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Senator Murray is an original cosponsor of the COVID-19 Hate Crimes Act and voted in favor of the bill, which passed the Senate 94-1 today 

ICYMI: Senator Murray Joins Resolution Condemning Anti-Asian Hatred, Discrimination – MORE HERE 

Senator Murray: “We acted today to help keep AAPI communities safe and send a clear message: these hate crimes must stop immediately. To the AAPI community in Washington state, know I’m with you and my work to end these racist attacks won’t stop today—far from it” 

(Washington, D.C.) – Today, U.S. Senator Patty Murray (D-WA) voted in favor of Senator Mazie K. Hirono’s (D-HI) COVID-19 Hate Crimes Act, which passed the Senate by a vote of 94-1 with bipartisan support, to address the rise of hate crimes and violence targeted at Asian Americans and Pacific Islanders (AAPIs). The COVID-19 Hate Crimes Act would assign a point person at the U.S. Department of Justice (DOJ) to expedite the review and reporting of COVID-19-related hate crimes, provide support for state and local law enforcement agencies to respond to hate crimes, and coordinate with local and federal partners to mitigate racially discriminatory language used to describe the pandemic. Senator Murray is an original cosponsor of the bill.

“The rise in violent hate crimes we have seen during this pandemic against members of the Asian American and Pacific Islander communities in Washington state and across the country is vicious, heartbreaking, and unacceptable. Thanks to this legislation there will finally be some accountability,” Senator Murray said. “We acted today to help keep AAPI communities safe and send a clear message: these hate crimes must stop immediately. To the AAPI community in Washington state, know I’m with you and my work to end these racist attacks won’t stop today—far from it.”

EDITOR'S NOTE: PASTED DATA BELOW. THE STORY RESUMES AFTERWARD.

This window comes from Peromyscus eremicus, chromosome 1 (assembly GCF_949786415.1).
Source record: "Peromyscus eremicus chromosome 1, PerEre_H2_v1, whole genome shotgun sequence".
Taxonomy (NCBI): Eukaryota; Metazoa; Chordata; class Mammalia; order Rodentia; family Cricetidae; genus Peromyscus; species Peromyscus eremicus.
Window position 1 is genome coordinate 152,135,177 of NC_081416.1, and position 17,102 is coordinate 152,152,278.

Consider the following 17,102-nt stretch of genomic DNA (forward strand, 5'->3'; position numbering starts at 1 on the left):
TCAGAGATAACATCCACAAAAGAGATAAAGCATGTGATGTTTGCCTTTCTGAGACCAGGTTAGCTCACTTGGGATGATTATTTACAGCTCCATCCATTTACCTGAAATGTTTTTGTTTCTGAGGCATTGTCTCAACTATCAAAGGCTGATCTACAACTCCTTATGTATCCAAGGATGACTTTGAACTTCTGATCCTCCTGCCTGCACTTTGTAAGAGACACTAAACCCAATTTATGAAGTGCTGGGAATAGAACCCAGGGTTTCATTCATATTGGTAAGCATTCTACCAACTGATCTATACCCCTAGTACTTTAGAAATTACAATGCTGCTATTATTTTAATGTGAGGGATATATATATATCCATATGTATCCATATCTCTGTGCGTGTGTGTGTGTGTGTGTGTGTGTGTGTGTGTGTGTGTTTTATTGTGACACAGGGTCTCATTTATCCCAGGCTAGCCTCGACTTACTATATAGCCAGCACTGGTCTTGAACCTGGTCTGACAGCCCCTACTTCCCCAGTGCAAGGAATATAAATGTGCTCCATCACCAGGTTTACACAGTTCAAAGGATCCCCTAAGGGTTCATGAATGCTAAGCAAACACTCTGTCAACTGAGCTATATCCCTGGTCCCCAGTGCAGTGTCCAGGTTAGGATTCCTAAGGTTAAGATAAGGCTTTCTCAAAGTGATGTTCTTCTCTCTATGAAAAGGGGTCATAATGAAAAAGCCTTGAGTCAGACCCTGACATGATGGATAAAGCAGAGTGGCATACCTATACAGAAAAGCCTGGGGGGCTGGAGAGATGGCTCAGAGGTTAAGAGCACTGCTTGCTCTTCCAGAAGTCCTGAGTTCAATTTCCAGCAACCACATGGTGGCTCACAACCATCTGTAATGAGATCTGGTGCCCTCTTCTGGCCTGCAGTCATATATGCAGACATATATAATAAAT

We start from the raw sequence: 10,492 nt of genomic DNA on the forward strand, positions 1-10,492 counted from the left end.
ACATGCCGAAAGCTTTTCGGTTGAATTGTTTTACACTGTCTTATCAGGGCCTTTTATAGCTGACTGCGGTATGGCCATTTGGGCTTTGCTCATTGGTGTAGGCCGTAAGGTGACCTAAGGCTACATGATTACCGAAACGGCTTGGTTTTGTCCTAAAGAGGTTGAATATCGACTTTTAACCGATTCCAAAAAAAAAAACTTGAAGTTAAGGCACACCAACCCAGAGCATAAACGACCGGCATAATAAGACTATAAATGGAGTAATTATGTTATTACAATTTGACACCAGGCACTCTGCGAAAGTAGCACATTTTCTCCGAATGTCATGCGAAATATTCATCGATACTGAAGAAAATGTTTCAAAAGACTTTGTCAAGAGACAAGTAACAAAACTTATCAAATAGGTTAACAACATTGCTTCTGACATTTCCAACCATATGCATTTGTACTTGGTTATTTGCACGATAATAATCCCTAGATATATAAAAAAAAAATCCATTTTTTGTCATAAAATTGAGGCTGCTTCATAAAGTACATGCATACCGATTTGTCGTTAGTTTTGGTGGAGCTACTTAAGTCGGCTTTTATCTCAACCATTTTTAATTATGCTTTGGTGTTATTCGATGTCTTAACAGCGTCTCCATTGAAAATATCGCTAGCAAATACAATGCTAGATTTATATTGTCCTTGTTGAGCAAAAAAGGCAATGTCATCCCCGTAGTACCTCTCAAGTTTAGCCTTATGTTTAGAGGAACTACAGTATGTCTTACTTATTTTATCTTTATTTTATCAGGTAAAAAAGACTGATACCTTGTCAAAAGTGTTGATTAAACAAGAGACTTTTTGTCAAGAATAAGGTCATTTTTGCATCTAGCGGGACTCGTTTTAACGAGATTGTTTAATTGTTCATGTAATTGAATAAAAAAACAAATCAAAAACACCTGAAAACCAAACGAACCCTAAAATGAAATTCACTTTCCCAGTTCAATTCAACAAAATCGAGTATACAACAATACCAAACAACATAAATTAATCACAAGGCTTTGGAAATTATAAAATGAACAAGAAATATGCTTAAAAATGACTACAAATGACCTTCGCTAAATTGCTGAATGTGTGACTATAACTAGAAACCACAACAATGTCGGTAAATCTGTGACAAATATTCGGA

The COVID-19 Hate Crimes Act directs DOJ to:

  • Designate a DOJ employee to assist with expedited review of COVID-19 hate crimes reported to federal, state, and/or local law enforcement;
  • Provide guidance for state and local law enforcement agencies to:
    • establish online reporting of hate crimes or incidents, and to have online reporting available in multiple languages;
    • expand culturally competent and linguistically appropriate public education campaigns, and collection of data and public reporting of hate crimes; and
  • Issue guidance detailing best practices to mitigate racially discriminatory language in describing the COVID–19 pandemic, in coordination with the Secretary of Health and Human Services, the COVID–19 Health Equity Task Force and community-based organizations.

The COVID-19 Hate Crimes Act was amended to also include the Opposition to Hate, Assault, and Threats to Equality Act (NO HATE Act). The bipartisan NO HATE Act would improve hate crimes reporting and expand assistance and resources for victims of hate crimes. It would establish hate crime hotlines, help rehabilitate perpetrators of hate crimes through education and community service, and it would also encourage law enforcement prevention, training and education on hate crimes.

Since the beginning of the COVID-19 pandemic, more than 3,000 first-hand accounts of anti-Asian discrimination have been reported, some including vicious assaults against Asian American and Pacific Islander (AAPI) elders. Between March 19, 2020 to February 28, 2021, Stop AAPI Hate received 3,795 reported incidents of racism and discrimination targeting Asian Americans across the U.S. In 2020, Washington state ranked 3rd for highest rate of incidents of targeted harassment against AAPI community members.

Senator Murray has consistently condemned racist hate towards AAPI communities since the beginning of the COVID-19 crisis. At the start of the pandemic, Senator Murray raised concerns about the rise in anti-Asian racism, and last month Senator Murray joined Senator Hirono’s resolution condemning all forms of anti-Asian sentiment, racism, and discrimination and calling on federal officials, in collaboration with state and local agencies and AAPI community organizations, to address the rise in COVID-19-related hate crimes.

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